Nuff Said 67

Jun 1, 2017





Yesterday (well it seems like it….February 2013 actually….) I lamented the end of the Fantastic Four (at issue 611) and yet another re-boot to issue number one which lasted a mere 16 issues. So in April 2014 we were presented with a fresh start and ANOTHER Fantastic Four number one. It didn’t take them long to change their minds though and after 14 issues Marvel added 16+14 to 611 and suddenly the once-World’s greatest comic magazine continued, only now sporting the original numbering with issue 642 appearing dated March 2015. After a handful of issues they’ve reached number 645 and it’s the end once more again again. Jeez!

The kookiest hat

Dec 1, 2014

kookiest hat

Switch off your smartphone, print this image and colour it in for the full retro lifestyle experience.


The unusual thing about Fantastic Four 258 cover dated September 1983 is that the whole story unfolds without ANY members of the FF making even the briefest of appearances. The hero (villain actually) of this particular comic is Victor von Doom, ruler of Latveria (where?).  More useless information that is unlikely to crop up as a question on “University Challenge” or “The Chase”.

Well, apart from me obviously. Books are supposed to be dead or dying with more and more people moving to eReaders. That may be ok for stuff like 50 shades of Grey but for these massive “coffee table” “art” books you just wouldn’t get the same impact on a 7 inch screen. All the same, I do wonder just how many of these minority-subject books are actually sold. A thousand? A hundred? Ten???

Someday Funnies

This book deserves to succeed but I suspect sales will be sluggish. The reviews are very mixed. After many months of hard graft by the editor and contributors this massive book was about to be published 40 years ago when the company went bust. The project was shelved until quite recently.


A few months ago I asked the question who needs another copy of FF1. Evidentally I do. Just bought this for the novelty value of seeing FF1 enlarged to one frame per massive page. Actually this book is a perfect example of how NOT to do things. I’d be ok with one frame per page if they were all the same size. Some frames are huge. Some are sideways. Some are small with loads of white space around them. Some cross two pages. Some even fall off the edge of a page. Rubbish really. At least it comes with a giant poster of that first November 1961 issue. Not that I’ve anywhere to put a giant poster……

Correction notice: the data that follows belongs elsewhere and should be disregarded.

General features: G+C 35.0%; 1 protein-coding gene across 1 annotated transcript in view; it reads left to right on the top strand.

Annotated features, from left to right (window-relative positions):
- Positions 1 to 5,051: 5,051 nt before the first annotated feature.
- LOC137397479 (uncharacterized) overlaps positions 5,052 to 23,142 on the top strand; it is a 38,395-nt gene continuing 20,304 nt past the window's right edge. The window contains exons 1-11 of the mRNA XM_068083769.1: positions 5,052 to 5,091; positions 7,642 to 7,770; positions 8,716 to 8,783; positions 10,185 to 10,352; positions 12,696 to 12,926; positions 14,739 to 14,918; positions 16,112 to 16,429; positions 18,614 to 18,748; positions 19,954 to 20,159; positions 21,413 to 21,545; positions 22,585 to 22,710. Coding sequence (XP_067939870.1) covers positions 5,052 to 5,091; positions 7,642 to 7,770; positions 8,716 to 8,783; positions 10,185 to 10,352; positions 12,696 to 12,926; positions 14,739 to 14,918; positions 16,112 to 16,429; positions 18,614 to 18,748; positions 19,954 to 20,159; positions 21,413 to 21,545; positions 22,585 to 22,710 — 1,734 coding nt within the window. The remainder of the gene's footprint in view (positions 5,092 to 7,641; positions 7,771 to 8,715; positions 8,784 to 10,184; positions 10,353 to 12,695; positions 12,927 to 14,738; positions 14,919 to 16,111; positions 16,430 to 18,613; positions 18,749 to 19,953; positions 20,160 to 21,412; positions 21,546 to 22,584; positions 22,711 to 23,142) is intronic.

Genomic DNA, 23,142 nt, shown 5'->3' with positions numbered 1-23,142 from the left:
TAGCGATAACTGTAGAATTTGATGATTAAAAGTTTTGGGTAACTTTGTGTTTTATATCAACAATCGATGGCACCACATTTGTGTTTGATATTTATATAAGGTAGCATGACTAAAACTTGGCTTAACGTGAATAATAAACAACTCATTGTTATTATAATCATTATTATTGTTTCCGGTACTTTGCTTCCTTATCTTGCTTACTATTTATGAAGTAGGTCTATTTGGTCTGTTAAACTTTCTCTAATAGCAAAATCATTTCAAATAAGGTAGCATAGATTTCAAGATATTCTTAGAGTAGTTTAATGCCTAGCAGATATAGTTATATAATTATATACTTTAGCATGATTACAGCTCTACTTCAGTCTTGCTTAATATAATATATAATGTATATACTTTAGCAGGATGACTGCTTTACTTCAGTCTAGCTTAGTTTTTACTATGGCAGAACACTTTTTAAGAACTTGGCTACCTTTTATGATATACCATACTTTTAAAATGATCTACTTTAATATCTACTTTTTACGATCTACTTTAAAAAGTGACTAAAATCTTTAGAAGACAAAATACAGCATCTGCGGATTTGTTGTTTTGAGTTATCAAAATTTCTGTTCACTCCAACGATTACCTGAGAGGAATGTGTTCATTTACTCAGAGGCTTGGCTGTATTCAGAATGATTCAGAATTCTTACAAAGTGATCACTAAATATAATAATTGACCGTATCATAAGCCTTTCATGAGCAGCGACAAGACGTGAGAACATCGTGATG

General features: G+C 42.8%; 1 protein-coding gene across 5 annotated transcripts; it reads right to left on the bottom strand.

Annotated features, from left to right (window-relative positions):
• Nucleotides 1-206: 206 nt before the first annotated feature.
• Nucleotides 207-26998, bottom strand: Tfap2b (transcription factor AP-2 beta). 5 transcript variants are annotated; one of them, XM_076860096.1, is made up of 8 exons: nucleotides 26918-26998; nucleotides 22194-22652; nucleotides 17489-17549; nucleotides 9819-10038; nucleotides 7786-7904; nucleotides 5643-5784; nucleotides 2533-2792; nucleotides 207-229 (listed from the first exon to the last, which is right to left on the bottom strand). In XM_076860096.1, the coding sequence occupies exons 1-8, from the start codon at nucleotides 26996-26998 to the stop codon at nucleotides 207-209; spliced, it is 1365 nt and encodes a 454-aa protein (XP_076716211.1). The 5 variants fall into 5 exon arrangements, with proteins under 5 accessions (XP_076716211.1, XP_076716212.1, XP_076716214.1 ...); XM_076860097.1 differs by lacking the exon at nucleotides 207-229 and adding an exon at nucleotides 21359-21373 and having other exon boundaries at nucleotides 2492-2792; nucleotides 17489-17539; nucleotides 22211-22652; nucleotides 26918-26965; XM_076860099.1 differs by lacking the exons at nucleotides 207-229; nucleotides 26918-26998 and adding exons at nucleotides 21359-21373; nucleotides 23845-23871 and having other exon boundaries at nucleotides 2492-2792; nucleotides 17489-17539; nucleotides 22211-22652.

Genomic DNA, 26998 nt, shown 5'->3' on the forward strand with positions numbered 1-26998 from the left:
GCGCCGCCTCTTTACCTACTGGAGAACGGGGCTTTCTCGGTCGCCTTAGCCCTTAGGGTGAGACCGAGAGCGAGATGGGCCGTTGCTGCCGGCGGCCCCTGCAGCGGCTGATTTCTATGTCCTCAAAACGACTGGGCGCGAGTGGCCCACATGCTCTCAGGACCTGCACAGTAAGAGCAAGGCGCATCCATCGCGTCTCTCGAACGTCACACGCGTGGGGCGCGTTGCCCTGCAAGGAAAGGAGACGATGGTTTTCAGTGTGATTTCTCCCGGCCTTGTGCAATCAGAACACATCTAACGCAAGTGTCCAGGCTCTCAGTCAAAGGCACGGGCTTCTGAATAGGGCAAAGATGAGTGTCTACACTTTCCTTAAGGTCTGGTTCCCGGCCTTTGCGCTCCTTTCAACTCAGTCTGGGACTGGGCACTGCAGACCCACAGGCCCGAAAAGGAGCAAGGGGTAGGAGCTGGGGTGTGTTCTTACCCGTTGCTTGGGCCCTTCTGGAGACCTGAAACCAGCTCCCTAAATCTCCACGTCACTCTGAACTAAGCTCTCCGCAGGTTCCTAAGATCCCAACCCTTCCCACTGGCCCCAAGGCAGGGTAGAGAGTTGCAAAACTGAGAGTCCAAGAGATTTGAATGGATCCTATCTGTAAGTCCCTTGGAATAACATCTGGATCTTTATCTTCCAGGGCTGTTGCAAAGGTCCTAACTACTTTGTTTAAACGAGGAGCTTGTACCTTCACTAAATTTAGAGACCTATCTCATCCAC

The art of Betty and Veronica

If Betty wore a dark wig and Veronica went blonde could you tell which was which?

Hugo Tate

The collected works are finally available after a 20 year wait.

The Origin of Marvelman

Slim yet full of interesting information. But enough about me. What’s the book like?


This book collects just about everything from Dave Stevens (1955 – 2008) that hasn’t been printed already from rough sketches to complete strips. He drew the most beautiful girls and some of the best comic covers of the 1980s.


TV viewers in 1960 must have thought they were hallucinating if they watched “The strange world of Gurney Slade” on ITV in October of that year. I’ve managed to sit through the whole DVD and I’m still none-the-wiser. Supposedly written by Sid and Dick but I think Anthony Newley was just given free reign to be as bonkers as he liked. The series started off promisingly enough. Newley as a character in a sitcom who decides he doesn’t want to be in a sitcom any more and just wanders off set into the “real” world much to the bemusement of the rest of the actors and crew. The other 5 episodes are even more peculiar than the first one.

strange world



Any takers?

Dec 1, 2012

I wonder if he ever found someone clueless enough to pay $50,000 for a ratty old british comic worth 50p?? I’m sure you can get a genuine USA FF1 for far less than that. And it’s not like that was the only time FF1 was re-printed in black and white. You can find it (in 4 installments) inside 1966 issues of “Wham”. It was also in the UK’s “Mighty World of Marvel” in 1972 and no doubt in a varied assortment of other UK Fantastic Four Annuals, comics and pocketbooks.

Hey look! I’ve got an Alan Class comic that contains the first Spiderman story from Amazing Adult Fantasy 15. If any rich but bonkers viewer wants to send me $50,000/£32,000 for it I’ll even throw in another 10,000 comics for free!!!

More small print

Nov 25, 2010

Looking through the December 2010 issue (Number 584) of Fantastic Four it was nice to see the return of Galactus. It was nice to see Steve Epting’s more realistic artwork (although he draws the FF to resemble the characters who appeared in the films). It was nice to see Ben and Johnny have a meal with Stan and Jack !